Mount Rundle Normal Route

Banff National Park

Beginner-friendly scramble to a summit just outside the town of Banff.

Alpine Climbing Easy

15 km
1.6 km
1.6 km
Low Point
1.4 km
High Point
2.9 km
Mount Rundle Normal Route Map

Mount Rundle is the iconic, tilted mountain just south of Banff townsite. The west face is less steep than the rest, and it’s the side that the “Normal Route” takes to the summit. A worn path exists all the way to the top, so the difficulty borders on extreme hiking and easy scrambling. Keep in mind that any snow or wet conditions can quickly tip the difficulty toward technical mountaineering rather than easy scrambling, however. Go when the weather is dry and the slopes are visibly snow-free.


From the trailhead near the golf course, you’ll first follow a well-constructed path through the forest on the mountain’s lower slopes. Eventually, you’ll reach the base of several switchbacks, which cut through broken cliff bands; take these for your first taste of some exposure and quick elevation gain. The trail then resumes a contour through the forest before reaching a dropoff into a large gully.

This is the Central Gully, and it’s where the scrambling portion of the route begins. You’ll have to carefully cross rock and snow debris in the gully to gain the ridge on the other side. The route then goes more or less straight up a ridge, which is forested but steep and often slick. Just follow the well-worn path up to the treeline.

Above treeline, the ridge gradually narrows to a dramatic spine called the Dragon’s Back, where slopes fall away steeply on either side. The surface is mostly stable bedrock, but loose sections exist, so use caution and stay on route. Above the Dragon’s Back, loose scree takes over and it’s a bit of a slog to the summit, but easy to follow. Once at the summit ridgeline, traverse a little way along it to reach the highpoint.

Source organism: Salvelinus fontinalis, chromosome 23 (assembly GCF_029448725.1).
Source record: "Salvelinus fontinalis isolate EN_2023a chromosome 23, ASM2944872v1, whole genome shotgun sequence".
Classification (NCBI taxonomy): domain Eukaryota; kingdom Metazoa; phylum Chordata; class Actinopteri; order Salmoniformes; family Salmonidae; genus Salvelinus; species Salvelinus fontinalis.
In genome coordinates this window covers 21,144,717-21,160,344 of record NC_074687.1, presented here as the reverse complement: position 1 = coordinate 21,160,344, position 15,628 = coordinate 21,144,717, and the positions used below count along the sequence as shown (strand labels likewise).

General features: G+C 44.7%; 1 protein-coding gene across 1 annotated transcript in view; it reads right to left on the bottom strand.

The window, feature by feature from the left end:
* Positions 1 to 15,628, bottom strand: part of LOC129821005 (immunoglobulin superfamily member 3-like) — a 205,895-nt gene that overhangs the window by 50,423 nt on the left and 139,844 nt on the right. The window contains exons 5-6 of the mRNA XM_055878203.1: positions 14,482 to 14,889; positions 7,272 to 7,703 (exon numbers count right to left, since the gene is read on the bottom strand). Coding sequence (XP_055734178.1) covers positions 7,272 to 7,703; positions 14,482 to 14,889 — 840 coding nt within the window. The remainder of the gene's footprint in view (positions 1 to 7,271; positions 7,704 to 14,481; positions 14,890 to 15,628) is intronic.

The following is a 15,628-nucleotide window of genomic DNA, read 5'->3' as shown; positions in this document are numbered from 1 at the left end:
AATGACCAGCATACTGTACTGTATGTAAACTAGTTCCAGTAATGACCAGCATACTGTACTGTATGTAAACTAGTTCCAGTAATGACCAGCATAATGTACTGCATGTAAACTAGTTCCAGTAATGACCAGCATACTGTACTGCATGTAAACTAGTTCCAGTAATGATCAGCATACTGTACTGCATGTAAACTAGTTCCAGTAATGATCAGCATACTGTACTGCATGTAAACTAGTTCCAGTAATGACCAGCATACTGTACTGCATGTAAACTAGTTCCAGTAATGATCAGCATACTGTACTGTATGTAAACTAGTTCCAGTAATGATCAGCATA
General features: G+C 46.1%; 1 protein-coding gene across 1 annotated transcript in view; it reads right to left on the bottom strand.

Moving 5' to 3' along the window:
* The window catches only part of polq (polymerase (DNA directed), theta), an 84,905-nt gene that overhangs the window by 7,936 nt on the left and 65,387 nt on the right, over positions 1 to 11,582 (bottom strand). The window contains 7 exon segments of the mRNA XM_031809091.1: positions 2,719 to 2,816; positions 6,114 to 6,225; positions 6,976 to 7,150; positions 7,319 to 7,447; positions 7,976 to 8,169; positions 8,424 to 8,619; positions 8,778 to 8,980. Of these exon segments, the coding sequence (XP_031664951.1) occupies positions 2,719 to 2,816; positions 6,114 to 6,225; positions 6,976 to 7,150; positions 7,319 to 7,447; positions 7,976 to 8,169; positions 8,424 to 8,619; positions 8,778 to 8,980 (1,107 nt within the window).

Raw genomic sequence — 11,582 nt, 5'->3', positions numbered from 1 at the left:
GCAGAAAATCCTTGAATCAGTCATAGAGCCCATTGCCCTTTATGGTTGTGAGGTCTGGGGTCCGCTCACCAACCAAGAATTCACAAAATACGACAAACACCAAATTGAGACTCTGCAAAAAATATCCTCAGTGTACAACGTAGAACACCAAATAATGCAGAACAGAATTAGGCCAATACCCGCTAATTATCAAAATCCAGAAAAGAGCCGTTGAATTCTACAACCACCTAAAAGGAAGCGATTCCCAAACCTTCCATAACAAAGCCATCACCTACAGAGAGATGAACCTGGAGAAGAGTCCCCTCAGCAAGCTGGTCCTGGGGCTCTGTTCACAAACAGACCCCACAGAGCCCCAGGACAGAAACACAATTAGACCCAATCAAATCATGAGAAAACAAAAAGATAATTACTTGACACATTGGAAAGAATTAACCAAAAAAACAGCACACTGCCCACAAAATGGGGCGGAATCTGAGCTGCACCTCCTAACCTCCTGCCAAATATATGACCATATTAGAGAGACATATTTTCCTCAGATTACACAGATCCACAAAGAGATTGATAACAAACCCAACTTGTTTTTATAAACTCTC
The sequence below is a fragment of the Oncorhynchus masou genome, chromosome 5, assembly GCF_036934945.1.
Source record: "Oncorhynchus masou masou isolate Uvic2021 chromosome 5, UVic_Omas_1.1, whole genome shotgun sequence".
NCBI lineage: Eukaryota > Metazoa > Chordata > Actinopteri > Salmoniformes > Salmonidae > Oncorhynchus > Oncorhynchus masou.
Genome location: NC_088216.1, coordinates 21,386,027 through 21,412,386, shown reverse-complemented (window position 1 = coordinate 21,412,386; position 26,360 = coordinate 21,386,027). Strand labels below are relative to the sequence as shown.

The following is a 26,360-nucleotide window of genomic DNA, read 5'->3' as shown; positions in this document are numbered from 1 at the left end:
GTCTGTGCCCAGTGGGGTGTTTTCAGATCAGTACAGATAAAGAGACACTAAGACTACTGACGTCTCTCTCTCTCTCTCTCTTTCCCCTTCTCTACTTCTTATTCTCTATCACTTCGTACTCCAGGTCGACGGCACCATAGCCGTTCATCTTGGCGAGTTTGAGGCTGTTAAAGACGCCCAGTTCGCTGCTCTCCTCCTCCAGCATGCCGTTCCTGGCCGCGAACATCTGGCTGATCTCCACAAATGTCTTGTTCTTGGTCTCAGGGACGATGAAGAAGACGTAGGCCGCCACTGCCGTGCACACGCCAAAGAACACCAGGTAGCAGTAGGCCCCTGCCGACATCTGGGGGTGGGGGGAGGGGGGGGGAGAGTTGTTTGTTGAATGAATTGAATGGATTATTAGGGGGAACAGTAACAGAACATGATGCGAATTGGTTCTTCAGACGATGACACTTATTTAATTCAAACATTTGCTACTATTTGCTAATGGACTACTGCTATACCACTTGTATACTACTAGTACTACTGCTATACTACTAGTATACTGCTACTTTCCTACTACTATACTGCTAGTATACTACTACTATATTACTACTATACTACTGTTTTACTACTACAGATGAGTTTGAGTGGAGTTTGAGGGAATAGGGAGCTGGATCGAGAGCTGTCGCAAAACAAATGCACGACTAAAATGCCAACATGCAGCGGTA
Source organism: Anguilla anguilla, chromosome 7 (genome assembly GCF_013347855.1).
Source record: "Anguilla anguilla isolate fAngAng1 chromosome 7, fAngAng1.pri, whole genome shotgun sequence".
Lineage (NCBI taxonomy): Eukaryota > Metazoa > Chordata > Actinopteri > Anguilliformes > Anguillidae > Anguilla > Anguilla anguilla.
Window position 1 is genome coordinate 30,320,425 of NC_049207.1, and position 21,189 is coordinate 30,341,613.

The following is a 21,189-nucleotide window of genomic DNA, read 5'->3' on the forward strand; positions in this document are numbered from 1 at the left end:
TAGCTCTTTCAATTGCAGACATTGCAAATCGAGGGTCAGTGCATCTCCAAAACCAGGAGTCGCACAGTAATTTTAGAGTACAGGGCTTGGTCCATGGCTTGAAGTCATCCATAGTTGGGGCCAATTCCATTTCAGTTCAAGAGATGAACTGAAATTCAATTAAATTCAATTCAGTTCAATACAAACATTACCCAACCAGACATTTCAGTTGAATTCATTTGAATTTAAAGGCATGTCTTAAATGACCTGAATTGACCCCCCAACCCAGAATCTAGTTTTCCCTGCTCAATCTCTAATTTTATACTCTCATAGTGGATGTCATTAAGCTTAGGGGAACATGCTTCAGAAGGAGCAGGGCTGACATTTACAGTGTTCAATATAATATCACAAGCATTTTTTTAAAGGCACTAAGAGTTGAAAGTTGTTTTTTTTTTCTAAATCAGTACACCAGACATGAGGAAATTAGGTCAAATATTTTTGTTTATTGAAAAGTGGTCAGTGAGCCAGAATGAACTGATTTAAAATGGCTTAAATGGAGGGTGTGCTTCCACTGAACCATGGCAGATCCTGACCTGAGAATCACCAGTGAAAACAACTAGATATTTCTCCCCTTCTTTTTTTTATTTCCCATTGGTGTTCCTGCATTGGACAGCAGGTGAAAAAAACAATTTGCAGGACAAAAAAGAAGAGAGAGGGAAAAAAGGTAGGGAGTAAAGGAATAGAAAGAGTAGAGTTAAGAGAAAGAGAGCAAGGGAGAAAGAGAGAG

To descend, it’s important to retrace the route exactly. Dangerous terrain lies on either side. Follow the worn path down the scree and stay on the spine of the Dragon’s Back, using very careful footing. Once in the trees, look carefully for the worn path and yellow markers, which guide you back to the not-so-obvious end of the trail across the Central Gully.




The ascent involves simple glacier hiking and/or short, straightforward rock scrambles. Equivalent to Alpine F, F+

Medium Exposure

2 out of 4

The route features some exposed and/or difficult to protect sections.


2 out of 4

Away from help but easily accessed.

Best time to visit

June, July, August, September

Similar routes nearby

Guidebooks in this area